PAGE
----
Now you also need people who have a command of the legal system, people who have knowledge of the law and are well versed in its modes of operation. But more interestingly, on moral character: Judges need integrity. They need the integrity of self-discipline, to restrain themselves when they disagree vehemently with some of our laws. An objective jurist must refrain from imposing his values on the law. At the same time, and I think this is not sufficiently appreciated, an objective jurist needs to have the courage to issue the unpopular ruling that is actually faithful to the law. Given how soaked in non-objective laws and practices our legal system has become, he would be bucking the trends and endorsing some radically different ways of doing business. God knows the flack he would take for that. But if we are going to move back to an objective legal system, we need judges who have the courage to do that, to stand up for the Constitution’s convictions. Again, I think this is a woefully underappreciated value in objective judicial review.
TU: So would you would say your ideal judge is “activist,” or not so?
Dr. Smith: That’s an interesting question. He’s not “activist,” but he’s surely active. He’s intellectually active in engaging with the material that he finds, working to make objective sense of the words of the law. Contrary to the images peddled by many in these debates, proper judicial review is far from a no-brainer. While our Constitution is pretty clearly dedicated to the idea that individuals have certain rights, and those rights predate the government, that doesn’t make it easy to know how to respect these rights in all cases. It can be very difficult work. It’s tricky sometimes to figure out the proper meanings of the abstract pronouncements that the law gives us—about freedom of the press or “probable cause,” for instance. In that sense, judges need to be very intellectually active. However, that’s not a license for them to impose their own values when those values are at odds with the values they find in the Constitution—to be “activist.”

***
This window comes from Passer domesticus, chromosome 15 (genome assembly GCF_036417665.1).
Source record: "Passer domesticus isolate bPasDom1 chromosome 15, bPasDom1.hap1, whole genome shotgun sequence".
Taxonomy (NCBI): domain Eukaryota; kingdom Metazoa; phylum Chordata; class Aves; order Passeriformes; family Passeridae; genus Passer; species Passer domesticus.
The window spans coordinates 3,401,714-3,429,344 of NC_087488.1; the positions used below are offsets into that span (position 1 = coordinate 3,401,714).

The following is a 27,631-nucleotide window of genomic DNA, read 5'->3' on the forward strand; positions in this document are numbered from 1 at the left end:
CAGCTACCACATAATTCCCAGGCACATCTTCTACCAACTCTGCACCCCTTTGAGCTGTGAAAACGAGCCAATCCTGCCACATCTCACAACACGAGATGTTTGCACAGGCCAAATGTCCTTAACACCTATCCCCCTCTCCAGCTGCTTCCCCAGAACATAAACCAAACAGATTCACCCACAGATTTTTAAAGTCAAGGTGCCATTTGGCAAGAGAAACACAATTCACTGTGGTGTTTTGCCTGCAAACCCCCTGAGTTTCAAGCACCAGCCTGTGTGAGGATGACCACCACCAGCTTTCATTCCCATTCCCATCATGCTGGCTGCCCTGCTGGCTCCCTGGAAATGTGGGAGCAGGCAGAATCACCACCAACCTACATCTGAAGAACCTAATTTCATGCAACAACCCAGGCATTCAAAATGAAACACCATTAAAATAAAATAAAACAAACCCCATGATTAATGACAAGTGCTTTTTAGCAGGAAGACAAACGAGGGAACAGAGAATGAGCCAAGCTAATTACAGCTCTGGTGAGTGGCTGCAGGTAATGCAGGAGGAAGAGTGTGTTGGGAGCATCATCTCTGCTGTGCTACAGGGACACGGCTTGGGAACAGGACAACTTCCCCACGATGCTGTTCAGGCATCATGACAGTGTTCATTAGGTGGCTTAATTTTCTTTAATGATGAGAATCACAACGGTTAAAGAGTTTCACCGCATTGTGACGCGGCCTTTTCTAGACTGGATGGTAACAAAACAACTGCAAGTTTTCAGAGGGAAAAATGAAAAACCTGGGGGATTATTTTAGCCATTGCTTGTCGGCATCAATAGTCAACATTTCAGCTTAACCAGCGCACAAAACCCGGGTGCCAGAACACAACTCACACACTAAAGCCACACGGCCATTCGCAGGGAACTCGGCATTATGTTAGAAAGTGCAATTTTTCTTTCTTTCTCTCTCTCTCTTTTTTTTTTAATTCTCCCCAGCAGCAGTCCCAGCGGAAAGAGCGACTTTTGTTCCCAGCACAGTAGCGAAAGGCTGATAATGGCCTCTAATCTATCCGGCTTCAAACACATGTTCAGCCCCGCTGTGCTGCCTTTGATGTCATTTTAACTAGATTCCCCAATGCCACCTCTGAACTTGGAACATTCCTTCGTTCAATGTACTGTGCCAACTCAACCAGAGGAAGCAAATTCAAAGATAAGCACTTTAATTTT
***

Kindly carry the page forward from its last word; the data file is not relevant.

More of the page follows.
TU: Given all of this, some might still worry that your book is meant just for philosophers and legal scholars. Any final words on why the everyday reader should pick up your book?